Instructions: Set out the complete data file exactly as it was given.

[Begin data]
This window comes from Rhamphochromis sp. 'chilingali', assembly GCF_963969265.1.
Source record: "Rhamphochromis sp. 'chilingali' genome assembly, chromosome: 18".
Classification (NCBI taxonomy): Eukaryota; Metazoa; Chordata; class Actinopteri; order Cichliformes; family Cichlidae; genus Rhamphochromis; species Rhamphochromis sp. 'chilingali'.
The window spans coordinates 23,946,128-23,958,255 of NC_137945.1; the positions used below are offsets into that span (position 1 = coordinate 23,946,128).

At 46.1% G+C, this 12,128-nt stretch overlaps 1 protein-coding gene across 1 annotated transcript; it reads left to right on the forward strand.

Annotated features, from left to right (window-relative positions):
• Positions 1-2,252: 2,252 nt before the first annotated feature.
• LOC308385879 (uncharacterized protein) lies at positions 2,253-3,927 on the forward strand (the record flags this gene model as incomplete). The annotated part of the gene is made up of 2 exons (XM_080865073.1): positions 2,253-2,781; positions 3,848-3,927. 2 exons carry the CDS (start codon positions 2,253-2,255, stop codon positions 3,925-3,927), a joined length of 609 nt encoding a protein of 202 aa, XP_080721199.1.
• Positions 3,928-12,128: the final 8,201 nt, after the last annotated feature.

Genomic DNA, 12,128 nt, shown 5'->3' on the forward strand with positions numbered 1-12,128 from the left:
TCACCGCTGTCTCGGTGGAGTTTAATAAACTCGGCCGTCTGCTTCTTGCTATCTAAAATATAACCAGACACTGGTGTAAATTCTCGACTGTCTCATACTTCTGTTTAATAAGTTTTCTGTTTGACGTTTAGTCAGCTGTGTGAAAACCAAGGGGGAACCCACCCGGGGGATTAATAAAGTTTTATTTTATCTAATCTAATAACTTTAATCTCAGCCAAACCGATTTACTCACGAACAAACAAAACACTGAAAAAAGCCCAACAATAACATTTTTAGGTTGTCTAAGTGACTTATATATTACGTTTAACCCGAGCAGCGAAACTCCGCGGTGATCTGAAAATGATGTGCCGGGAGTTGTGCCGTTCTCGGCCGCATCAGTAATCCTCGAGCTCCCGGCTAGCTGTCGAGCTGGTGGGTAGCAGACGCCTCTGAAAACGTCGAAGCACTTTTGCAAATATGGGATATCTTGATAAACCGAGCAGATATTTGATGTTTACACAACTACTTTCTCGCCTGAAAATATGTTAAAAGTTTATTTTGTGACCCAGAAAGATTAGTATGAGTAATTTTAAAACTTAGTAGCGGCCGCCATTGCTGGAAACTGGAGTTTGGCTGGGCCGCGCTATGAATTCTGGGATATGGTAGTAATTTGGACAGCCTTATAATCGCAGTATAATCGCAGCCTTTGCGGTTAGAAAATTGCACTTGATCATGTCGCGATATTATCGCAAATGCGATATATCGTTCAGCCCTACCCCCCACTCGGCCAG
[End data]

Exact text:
This window comes from Rhamphochromis sp. 'chilingali', assembly GCF_963969265.1.
Source record: "Rhamphochromis sp. 'chilingali' genome assembly, chromosome: 18".
Classification (NCBI taxonomy): Eukaryota; Metazoa; Chordata; class Actinopteri; order Cichliformes; family Cichlidae; genus Rhamphochromis; species Rhamphochromis sp. 'chilingali'.
The window spans coordinates 23,946,128-23,958,255 of NC_137945.1; the positions used below are offsets into that span (position 1 = coordinate 23,946,128).

At 46.1% G+C, this 12,128-nt stretch overlaps 1 protein-coding gene across 1 annotated transcript; it reads left to right on the forward strand.

Annotated features, from left to right (window-relative positions):
• Positions 1-2,252: 2,252 nt before the first annotated feature.
• LOC308385879 (uncharacterized protein) lies at positions 2,253-3,927 on the forward strand (the record flags this gene model as incomplete). The annotated part of the gene is made up of 2 exons (XM_080865073.1): positions 2,253-2,781; positions 3,848-3,927. 2 exons carry the CDS (start codon positions 2,253-2,255, stop codon positions 3,925-3,927), a joined length of 609 nt encoding a protein of 202 aa, XP_080721199.1.
• Positions 3,928-12,128: the final 8,201 nt, after the last annotated feature.

Genomic DNA, 12,128 nt, shown 5'->3' on the forward strand with positions numbered 1-12,128 from the left:
TCACCGCTGTCTCGGTGGAGTTTAATAAACTCGGCCGTCTGCTTCTTGCTATCTAAAATATAACCAGACACTGGTGTAAATTCTCGACTGTCTCATACTTCTGTTTAATAAGTTTTCTGTTTGACGTTTAGTCAGCTGTGTGAAAACCAAGGGGGAACCCACCCGGGGGATTAATAAAGTTTTATTTTATCTAATCTAATAACTTTAATCTCAGCCAAACCGATTTACTCACGAACAAACAAAACACTGAAAAAAGCCCAACAATAACATTTTTAGGTTGTCTAAGTGACTTATATATTACGTTTAACCCGAGCAGCGAAACTCCGCGGTGATCTGAAAATGATGTGCCGGGAGTTGTGCCGTTCTCGGCCGCATCAGTAATCCTCGAGCTCCCGGCTAGCTGTCGAGCTGGTGGGTAGCAGACGCCTCTGAAAACGTCGAAGCACTTTTGCAAATATGGGATATCTTGATAAACCGAGCAGATATTTGATGTTTACACAACTACTTTCTCGCCTGAAAATATGTTAAAAGTTTATTTTGTGACCCAGAAAGATTAGTATGAGTAATTTTAAAACTTAGTAGCGGCCGCCATTGCTGGAAACTGGAGTTTGGCTGGGCCGCGCTATGAATTCTGGGATATGGTAGTAATTTGGACAGCCTTATAATCGCAGTATAATCGCAGCCTTTGCGGTTAGAAAATTGCACTTGATCATGTCGCGATATTATCGCAAATGCGATATATCGTTCAGCCCTACCCCCCACTCGGCCAG